Distinguished Alumni Award Recipient: Greg Gandy
Photo courtesy of AAU Publications.
When looking at the cityscapes of professional artist Greg Gandy, the smell of mid-afternoon city air fills the room as the warmth of the sun starts to rise and the streets of San Francisco become illuminated. This is the way Gandy’s viewers, instructors and students talk about the realism of his work and his incredible talent.
“All of my work, whether it’s cityscape, landscape or still life, everything I paint is really close and personal to me,” Gandy said. “I paint San Francisco because I’ve lived here for over 13 years and have watched it change so much.”
It’s been a decade since Gandy graduated with an M.F.A. from the Academy of Art University, but he hasn’t stayed away for long. In 2014, Gandy began instructing part time as a cityscape and still life instructor at the Academy to give back to a university that gave so much to him.
But it was Gandy’s time as an Academy student that earned him the Distinguished Alumni Award at this year’s Spring 2017 Commencement ceremony on May 10 at the Bill Graham Civic Auditorium.
From the sun setting in the Tenderloin, to the morning sun cascading over Tank Hill, Gandy’s, incredibly intricate oil paintings of San Francisco shined across the projection screen at the ceremony as a recording of his voice was heard.
“If you want to be great, you have to put in the work,” said Gandy in the video. “You have to make it a lifestyle, not just for fun or on the weekends, but the way you live your life.”
Now 36, Gandy does just that. He lives every day to paint, to perfect his craft and be what he calls a “documentarian” of the world around him. From the Principal Gallery in South Carolina, Gallery 1261 in Colorado or The John Pence Gallery in San Francisco, Gandy’s work is displayed throughout the country, a testament he says to being a student at the Academy.
Although he always had a passion for art, Gandy was initially hesitant to dedicate his life to the industry, afraid a viable career wasn’t possible. That was before being influenced by seeing the success of his Academy instructors who are also professional artists.
Once he decided to dedicate his life to art, as Gandy put it, “I went head first into the art world.”
It was those instructors, including Dean Larson, a fine art - painting instructor, who mentored Gandy during this time.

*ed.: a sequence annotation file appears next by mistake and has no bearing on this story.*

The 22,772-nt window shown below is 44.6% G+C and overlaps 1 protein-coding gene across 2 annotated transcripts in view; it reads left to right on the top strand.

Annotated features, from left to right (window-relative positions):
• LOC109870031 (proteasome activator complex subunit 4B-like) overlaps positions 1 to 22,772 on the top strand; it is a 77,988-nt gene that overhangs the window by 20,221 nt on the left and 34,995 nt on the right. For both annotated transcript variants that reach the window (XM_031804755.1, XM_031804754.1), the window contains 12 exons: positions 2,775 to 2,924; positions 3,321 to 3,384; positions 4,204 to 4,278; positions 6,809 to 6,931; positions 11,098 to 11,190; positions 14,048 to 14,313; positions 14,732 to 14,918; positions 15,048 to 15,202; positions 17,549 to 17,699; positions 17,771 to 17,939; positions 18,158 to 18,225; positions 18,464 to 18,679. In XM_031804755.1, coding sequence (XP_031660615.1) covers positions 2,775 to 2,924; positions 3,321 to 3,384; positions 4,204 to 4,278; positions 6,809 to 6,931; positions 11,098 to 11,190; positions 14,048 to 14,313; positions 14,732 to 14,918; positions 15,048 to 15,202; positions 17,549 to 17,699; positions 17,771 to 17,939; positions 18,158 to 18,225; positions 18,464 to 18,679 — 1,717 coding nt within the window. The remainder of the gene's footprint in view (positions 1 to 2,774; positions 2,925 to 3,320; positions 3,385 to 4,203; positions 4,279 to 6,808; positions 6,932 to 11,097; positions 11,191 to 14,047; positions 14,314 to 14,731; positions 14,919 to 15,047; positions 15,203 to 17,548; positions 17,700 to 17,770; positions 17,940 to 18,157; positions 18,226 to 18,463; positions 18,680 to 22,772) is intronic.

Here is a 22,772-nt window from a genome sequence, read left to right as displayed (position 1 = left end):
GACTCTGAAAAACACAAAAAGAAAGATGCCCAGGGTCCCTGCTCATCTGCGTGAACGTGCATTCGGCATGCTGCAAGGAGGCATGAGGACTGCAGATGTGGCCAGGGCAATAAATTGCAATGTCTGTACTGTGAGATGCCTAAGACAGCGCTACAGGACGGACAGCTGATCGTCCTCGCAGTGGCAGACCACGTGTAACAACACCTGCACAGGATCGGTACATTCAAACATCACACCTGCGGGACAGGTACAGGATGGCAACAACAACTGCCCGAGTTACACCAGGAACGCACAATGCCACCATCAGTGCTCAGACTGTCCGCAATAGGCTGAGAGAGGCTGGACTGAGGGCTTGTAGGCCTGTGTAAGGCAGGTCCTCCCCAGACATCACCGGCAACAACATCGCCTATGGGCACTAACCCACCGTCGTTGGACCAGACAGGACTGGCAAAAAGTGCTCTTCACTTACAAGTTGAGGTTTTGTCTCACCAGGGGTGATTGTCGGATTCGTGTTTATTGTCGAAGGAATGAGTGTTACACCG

Larson spoke very highly of Gandy, who was a student in the instructor’s cityscape, landscape and directed study courses. Clearly in awe of Gandy’s work, Larson spoke excitedly about the young artist’s dedication, willingness to take on challenges and the overall stunning effects of his work.
“He is the kind of student every teacher wants,” Larson said. “His work was outstanding. It was head and shoulder above a lot of the other work.”
Distinguished Alumni Award recipient Greg Gandy and Dr. Elisa Stephens. Photo by Bob Toy.
Both sharing a love for cityscape, Larson elaborated on Gandy’s perseverance in choosing complicated and highly detailed subjects and taking his paintings to the next level. “The detail in the capture of his paintings is something that is almost never seen. He was able to zero in on certain cityscapes that were extremely detailed and difficult to capture and he would just nail it.”
The two artists remain friends and keep in touch often. They now talk co-worker to co-worker. For Gandy, becoming an instructor was as he put it, “a breath of fresh air” while being “humbling and motivating.”
One of Gandy’s students Isabel Emrich, who graduated in 2016 with her B.F.A., said he inspired her. She was inspired watching Gandy paint in class or when hearing his advice when constantly seeking his critiques.
It was not only the amount of time Gandy dedicated to each of his students, but his welcoming nature and ability to understand a student’s strengths and weaknesses.
“He was an amazing teacher,” Emrich said. “Every time I would ask for his critique, I would be so happy and motivated afterwards to continue painting. He gave me such great perspective and energy and excitement for painting and improving my work.”
Gandy’s ability to inspire other artists comes from his deep love for painting, something that is a lifestyle, a passion, and something he believes is incredibly important.
“I think it’s just as important to dedicate life to painting something and capturing the way the light falls on an object as it is to be a lawyer or any other job.”